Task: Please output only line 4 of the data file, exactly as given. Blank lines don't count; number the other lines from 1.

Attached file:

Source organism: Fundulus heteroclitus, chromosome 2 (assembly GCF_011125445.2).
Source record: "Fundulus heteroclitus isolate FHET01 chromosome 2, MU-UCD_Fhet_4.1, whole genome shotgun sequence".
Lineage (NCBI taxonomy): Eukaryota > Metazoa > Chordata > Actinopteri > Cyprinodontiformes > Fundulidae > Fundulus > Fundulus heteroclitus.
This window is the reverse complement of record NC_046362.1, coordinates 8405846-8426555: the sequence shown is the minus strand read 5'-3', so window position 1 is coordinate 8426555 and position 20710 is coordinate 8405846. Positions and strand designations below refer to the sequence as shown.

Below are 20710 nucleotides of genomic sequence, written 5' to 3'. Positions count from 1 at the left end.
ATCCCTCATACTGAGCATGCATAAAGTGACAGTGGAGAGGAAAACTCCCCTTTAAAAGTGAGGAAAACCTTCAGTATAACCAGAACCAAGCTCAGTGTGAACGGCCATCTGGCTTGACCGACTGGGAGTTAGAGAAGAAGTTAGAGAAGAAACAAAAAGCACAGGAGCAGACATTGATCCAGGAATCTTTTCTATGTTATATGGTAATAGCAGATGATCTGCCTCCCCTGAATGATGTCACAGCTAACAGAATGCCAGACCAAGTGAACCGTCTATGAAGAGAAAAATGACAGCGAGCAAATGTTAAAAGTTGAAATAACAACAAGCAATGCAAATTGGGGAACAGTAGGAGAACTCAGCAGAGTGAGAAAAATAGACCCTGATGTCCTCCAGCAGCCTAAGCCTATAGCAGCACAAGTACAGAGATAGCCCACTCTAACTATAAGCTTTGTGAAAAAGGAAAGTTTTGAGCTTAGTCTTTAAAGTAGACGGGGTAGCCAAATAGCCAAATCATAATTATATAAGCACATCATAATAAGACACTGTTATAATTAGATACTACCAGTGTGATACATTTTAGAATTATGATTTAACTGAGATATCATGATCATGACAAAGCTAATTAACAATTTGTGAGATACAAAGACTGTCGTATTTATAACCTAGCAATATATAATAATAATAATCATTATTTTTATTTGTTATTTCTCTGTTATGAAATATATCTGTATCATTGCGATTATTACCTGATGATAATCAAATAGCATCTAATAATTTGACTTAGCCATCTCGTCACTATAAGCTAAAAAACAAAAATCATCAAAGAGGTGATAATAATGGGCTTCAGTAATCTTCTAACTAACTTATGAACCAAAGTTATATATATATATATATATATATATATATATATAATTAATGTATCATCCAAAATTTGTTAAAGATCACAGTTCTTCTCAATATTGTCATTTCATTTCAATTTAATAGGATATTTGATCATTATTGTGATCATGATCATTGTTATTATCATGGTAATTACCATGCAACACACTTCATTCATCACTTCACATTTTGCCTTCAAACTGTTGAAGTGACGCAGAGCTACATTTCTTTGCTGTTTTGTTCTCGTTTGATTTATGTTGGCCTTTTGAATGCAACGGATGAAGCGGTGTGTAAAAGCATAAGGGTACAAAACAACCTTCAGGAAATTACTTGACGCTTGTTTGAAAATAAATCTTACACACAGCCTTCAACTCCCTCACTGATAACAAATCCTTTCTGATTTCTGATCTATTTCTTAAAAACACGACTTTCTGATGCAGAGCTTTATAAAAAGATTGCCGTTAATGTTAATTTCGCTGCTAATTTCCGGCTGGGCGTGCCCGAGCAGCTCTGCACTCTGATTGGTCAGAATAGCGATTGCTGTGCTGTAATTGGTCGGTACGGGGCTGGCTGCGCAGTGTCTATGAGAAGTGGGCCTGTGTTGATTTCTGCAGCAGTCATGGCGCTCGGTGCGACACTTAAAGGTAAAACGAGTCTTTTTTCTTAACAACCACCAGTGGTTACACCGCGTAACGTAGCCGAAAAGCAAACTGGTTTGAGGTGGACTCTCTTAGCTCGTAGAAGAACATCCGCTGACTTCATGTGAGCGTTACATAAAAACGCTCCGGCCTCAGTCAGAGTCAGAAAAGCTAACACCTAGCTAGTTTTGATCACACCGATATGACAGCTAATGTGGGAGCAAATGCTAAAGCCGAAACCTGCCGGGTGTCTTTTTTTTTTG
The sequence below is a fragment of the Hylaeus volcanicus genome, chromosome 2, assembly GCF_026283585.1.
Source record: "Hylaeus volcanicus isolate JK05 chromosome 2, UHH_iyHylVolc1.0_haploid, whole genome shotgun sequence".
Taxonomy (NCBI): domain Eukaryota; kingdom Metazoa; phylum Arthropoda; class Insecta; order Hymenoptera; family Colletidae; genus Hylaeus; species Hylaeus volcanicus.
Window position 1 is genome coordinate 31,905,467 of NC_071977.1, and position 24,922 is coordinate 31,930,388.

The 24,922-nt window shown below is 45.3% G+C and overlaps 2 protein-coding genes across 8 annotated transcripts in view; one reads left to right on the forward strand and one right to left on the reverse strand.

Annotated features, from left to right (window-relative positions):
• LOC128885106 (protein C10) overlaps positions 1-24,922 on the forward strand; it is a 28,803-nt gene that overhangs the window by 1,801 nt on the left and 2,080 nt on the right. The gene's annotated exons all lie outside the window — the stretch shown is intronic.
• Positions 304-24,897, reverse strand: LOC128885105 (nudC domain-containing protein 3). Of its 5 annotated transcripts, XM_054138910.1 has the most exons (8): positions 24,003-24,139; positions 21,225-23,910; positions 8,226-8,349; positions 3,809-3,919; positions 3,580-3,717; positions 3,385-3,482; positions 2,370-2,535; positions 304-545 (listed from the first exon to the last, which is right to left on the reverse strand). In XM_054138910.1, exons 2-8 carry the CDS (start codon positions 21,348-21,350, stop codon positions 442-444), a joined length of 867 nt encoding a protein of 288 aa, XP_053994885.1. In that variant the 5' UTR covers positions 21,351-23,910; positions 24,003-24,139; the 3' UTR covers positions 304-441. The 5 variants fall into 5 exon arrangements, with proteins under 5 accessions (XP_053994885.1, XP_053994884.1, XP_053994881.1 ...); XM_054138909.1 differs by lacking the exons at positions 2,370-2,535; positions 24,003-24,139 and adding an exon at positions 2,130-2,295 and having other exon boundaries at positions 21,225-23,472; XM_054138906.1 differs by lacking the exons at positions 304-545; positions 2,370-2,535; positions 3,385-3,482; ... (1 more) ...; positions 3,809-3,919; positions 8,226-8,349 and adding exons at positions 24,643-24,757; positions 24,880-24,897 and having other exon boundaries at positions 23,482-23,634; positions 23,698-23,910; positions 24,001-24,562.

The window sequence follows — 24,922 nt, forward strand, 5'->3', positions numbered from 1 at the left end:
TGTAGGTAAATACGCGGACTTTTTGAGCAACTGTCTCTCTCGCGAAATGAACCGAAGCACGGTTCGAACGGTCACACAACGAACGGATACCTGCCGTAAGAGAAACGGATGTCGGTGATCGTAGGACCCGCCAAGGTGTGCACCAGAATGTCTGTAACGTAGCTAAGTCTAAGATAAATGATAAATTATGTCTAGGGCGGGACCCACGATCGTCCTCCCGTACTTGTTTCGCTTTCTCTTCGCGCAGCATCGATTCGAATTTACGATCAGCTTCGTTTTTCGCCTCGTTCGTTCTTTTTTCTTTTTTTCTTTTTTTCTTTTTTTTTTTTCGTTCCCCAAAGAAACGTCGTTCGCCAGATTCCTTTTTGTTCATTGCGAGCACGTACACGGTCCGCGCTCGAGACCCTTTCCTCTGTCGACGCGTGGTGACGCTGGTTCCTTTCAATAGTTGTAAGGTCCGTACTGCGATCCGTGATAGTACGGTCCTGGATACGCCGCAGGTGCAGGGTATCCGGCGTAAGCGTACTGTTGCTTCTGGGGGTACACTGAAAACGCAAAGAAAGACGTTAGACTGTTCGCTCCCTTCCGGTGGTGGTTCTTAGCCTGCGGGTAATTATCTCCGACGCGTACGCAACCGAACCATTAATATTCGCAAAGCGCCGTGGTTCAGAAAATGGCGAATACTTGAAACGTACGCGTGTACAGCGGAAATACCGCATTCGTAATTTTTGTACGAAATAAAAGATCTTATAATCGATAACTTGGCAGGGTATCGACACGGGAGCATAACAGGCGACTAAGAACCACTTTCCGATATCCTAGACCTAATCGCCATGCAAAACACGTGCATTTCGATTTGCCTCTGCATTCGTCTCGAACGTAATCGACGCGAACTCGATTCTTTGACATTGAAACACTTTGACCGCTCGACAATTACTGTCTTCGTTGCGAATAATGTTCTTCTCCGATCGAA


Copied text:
This window is the reverse complement of record NC_046362.1, coordinates 8405846-8426555: the sequence shown is the minus strand read 5'-3', so window position 1 is coordinate 8426555 and position 20710 is coordinate 8405846. Positions and strand designations below refer to the sequence as shown.